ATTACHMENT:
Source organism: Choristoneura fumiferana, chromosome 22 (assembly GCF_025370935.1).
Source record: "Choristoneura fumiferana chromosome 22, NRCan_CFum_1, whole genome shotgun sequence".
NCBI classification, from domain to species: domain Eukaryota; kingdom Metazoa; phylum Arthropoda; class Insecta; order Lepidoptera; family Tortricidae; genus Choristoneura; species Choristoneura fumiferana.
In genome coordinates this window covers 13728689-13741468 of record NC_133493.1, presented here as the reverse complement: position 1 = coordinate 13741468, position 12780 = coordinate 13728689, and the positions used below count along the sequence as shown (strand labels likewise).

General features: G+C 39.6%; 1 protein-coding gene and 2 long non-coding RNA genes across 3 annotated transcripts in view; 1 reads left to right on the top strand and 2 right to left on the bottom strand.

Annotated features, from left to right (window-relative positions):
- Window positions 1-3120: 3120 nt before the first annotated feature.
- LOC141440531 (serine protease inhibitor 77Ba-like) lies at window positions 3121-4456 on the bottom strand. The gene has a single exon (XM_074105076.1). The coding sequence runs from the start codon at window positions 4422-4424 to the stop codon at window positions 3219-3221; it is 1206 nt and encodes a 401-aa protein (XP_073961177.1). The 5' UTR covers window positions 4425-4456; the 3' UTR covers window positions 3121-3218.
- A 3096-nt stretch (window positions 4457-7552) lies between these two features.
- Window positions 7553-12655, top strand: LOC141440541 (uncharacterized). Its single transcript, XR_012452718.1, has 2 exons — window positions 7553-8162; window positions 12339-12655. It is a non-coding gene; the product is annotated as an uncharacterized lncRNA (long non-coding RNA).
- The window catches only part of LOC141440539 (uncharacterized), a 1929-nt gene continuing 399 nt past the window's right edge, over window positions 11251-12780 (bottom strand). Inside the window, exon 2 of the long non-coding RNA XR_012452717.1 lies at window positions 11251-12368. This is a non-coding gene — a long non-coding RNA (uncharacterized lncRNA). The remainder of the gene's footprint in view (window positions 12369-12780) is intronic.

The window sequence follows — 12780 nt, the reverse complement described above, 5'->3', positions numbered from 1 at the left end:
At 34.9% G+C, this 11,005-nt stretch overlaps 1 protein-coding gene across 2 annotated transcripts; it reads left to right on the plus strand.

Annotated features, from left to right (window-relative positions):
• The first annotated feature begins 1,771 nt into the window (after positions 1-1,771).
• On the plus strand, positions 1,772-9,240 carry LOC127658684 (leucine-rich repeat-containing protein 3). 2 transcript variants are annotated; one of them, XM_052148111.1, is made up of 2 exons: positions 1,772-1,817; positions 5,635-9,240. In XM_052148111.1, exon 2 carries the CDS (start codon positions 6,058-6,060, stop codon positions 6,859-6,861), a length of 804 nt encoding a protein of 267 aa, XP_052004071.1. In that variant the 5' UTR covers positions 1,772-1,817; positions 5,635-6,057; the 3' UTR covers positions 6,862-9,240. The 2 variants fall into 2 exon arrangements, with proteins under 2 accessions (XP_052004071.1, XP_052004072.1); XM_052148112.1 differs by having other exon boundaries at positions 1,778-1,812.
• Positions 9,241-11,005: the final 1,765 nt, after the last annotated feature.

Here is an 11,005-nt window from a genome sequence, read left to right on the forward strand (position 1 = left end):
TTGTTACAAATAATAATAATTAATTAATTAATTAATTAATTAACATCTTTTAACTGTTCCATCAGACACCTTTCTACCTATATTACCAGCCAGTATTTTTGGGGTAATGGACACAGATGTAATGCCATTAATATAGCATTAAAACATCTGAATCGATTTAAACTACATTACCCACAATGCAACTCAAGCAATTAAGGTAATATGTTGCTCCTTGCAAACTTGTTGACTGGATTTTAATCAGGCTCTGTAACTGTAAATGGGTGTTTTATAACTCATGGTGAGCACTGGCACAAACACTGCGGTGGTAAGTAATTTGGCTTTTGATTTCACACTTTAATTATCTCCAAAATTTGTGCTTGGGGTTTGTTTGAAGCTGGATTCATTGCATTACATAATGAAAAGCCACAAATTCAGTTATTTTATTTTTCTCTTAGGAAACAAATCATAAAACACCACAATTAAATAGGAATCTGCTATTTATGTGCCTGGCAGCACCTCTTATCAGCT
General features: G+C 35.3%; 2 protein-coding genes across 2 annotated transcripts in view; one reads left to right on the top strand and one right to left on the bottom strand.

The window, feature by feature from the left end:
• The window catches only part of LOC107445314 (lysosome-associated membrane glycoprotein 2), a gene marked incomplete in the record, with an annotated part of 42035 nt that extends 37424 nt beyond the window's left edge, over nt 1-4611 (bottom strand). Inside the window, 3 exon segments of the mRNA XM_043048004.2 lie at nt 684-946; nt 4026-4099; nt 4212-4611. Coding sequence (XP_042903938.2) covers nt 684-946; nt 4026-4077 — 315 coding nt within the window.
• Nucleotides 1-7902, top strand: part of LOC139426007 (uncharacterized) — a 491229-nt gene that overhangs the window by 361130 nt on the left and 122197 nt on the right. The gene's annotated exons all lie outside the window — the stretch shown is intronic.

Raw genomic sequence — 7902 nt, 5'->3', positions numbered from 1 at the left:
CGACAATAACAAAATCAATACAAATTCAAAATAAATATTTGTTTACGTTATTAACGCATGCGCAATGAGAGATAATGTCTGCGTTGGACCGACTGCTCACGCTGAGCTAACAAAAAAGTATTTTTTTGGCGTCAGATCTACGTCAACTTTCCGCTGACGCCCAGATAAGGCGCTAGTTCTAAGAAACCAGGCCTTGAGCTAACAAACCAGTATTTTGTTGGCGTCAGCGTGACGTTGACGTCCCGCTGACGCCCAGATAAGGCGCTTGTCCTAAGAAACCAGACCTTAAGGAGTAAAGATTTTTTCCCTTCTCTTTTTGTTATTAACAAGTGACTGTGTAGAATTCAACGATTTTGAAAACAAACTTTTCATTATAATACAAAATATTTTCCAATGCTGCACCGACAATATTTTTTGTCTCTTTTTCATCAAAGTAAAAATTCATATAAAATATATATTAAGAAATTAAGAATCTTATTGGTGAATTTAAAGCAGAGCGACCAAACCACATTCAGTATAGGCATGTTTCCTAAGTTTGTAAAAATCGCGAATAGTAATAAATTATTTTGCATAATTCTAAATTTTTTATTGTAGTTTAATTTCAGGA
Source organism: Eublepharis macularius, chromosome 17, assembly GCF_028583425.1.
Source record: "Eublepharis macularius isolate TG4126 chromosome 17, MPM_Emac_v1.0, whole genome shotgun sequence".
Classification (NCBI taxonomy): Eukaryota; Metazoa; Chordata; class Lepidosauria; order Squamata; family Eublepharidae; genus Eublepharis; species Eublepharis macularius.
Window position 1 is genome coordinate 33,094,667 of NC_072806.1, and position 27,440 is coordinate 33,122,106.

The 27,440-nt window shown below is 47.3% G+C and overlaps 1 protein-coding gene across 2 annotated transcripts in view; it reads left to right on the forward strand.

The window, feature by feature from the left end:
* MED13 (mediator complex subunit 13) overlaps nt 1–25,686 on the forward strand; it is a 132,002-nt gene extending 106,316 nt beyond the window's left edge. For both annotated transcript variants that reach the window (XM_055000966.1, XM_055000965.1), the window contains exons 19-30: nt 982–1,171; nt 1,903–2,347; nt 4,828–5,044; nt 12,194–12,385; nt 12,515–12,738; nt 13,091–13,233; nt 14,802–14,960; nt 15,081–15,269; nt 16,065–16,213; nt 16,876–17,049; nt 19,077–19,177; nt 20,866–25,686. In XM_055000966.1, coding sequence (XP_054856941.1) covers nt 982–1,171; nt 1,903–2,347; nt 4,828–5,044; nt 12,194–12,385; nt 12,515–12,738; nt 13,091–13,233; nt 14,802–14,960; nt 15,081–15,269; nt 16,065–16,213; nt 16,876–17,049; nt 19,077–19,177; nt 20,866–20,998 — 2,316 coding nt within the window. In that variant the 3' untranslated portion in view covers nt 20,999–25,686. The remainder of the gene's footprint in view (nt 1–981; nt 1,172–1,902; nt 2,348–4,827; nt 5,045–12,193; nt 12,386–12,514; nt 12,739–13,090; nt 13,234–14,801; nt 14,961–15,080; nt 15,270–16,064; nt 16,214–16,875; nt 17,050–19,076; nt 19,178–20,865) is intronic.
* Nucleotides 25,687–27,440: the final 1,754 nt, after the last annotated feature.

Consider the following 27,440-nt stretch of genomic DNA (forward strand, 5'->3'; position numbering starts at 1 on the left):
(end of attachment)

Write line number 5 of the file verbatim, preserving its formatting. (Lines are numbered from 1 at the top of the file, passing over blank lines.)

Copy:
General features: G+C 39.6%; 1 protein-coding gene and 2 long non-coding RNA genes across 3 annotated transcripts in view; 1 reads left to right on the top strand and 2 right to left on the bottom strand.